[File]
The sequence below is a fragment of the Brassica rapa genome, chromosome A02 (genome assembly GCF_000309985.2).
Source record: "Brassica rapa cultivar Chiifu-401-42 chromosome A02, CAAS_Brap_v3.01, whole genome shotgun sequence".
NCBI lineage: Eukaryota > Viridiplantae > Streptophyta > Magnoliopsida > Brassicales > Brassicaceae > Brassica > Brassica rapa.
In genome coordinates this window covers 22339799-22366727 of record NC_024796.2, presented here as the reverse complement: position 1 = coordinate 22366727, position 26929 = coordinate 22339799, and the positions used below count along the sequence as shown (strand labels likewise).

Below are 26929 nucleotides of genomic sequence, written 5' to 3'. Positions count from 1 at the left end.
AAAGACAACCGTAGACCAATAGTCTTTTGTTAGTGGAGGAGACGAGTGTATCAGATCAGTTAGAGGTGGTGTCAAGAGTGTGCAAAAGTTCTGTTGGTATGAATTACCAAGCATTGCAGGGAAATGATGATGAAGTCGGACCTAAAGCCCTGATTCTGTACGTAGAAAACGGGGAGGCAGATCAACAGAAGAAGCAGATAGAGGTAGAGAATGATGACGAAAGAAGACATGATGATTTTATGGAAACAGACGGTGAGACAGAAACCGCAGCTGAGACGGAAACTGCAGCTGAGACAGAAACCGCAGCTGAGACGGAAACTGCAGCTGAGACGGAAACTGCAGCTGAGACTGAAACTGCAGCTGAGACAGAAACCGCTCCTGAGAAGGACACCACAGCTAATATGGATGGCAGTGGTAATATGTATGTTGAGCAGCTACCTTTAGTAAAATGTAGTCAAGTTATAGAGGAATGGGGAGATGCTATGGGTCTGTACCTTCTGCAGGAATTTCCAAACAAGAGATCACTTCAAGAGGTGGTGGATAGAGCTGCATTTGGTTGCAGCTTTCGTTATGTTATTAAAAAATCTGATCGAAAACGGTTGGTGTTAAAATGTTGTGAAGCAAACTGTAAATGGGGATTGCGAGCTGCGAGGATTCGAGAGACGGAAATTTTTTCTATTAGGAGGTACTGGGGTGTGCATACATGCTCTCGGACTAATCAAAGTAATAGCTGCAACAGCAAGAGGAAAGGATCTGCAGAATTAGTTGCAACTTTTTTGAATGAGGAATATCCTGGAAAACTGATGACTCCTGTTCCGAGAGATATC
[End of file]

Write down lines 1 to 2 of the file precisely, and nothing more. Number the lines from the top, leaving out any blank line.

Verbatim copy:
The sequence below is a fragment of the Brassica rapa genome, chromosome A02 (genome assembly GCF_000309985.2).
Source record: "Brassica rapa cultivar Chiifu-401-42 chromosome A02, CAAS_Brap_v3.01, whole genome shotgun sequence".